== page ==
Any person who brings forth litigation alleging his/her constitutionally protected rights having been unlawfully infringed or violated may, in accordance with Article 5, Paragraph 1, Section 2 of the Constitutional Interpretation Procedure Act, petition this Yuan to interpret the Constitution on the ground that the applicable laws or regulations relied upon by the court of final judgment contravene the Constitution. The scope of review by this Yuan is not limited to those [laws and/or regulations] specified in the petition, and may extend to the underlining substantive laws or regulations based on which the final judgment should be rendered. The present petition only alleges that Article 2 of the Civic Organizations Act contravenes the Constitution, among other things, whereas Article 2 states, “[t]he organization and activities of a civic association shall not advocate Communism or the partition of national territory[,].” It is a provision that concerns actus juridicus (a juristic or legal act), which must be applied in combination with the front portion of the first paragraph of Article 53 of the same Act, “no permission shall be granted … for those applicants/civic associations that violate Article 2[,]” which concerns the legal effect. Given that the judgment of the Supreme Administrative Court, (90) pan No. 349, which upheld the governing administrative agency’s decision to deny the petitioners’ application for the establishment of a political organization for violation of Article 2 of the Civic Organizations Act, in effect and in substance touches upon the application of the above stated the front portion of the first paragraph of Article 53 of the same Act, it shall be jointly reviewed [by this Interpretation].
The purpose of Article 14 of the Constitution, which grants the freedom of association, is to protect the right of the people to form associations and participate in their activities based upon mutual consent, and to ensure the sustenance of the associations, self-determination regarding their internal constitution and affairs as well as freedom to [conduct] external activities. In addition to the protection of the freedom of people to develop individual characteristics through organized formats, the freedom of association further encourages those with a sense of citizenry to actively participate in socio-economic and political affairs through the formation of [civic] associations. Depending upon different individual meanings, different social systems or democratic constitutional systems, organizations may be subject to different legal protections and restrictions. Yet each respective protection of the freedom of association is based upon each individual’s free will to organize, and the level of restrictions considered the most severe are those designed to control and limit such freedom of association. Therefore, whether any or all such legal restrictions and grounds for approval or disapproval are proportional and in compliance with Article 23 of the Constitution shall be subject to stringent scrutiny to meet the original purpose of having a constitutionally protected freedom of association.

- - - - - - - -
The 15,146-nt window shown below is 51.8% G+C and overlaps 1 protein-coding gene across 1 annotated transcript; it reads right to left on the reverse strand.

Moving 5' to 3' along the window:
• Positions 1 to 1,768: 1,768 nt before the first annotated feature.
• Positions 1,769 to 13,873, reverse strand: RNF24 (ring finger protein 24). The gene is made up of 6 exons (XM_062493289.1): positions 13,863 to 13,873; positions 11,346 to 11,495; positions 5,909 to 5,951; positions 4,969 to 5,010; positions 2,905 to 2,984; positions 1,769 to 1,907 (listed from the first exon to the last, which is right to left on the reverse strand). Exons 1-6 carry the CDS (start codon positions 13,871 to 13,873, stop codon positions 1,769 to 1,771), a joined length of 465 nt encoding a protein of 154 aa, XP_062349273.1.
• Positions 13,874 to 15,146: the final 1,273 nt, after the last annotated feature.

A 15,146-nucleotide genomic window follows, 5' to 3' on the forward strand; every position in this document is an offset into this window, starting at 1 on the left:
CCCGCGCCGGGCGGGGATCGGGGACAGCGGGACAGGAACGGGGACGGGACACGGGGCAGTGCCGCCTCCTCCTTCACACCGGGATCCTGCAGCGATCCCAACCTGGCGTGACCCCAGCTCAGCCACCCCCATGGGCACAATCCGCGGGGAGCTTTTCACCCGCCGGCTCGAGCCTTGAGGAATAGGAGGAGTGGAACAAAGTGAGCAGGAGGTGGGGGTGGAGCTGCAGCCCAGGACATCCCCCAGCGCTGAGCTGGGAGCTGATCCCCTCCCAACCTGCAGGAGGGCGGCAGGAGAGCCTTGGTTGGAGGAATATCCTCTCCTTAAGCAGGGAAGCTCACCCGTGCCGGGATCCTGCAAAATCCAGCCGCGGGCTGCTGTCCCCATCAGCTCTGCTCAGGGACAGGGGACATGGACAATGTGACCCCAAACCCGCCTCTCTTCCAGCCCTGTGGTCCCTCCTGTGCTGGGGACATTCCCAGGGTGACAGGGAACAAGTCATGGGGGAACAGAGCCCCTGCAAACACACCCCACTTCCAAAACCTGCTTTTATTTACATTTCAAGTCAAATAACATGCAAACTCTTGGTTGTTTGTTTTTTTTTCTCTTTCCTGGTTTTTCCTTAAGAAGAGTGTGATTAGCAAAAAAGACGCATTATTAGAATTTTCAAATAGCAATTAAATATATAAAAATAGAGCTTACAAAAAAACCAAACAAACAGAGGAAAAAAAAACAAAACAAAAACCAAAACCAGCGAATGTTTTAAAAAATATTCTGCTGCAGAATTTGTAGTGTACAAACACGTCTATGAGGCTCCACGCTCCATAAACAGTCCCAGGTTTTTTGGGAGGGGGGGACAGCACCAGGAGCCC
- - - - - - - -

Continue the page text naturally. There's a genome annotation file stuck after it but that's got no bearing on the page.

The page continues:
The Civic Organizations Act categorizes civic associations into occupational, social and political organizations. All of them are not-for-profit in nature with an occupational organization being formed with work units, institutions or individuals in the same occupation for the purpose of coordinating relationships within that occupation, enhancing mutual benefit, and fostering socio-economic construction (Article 35); a social organization being formed by individuals or organizations for the purpose of promoting cultural, academic, medical-therapeutic, health, religious, philanthropic, gymnastic, benevolent, social services or other public interests (Article 39); and a political organization being formed by nationals with mutual democratic political ideas to promote the development of political will, and the enhancement of political participation (Article 44).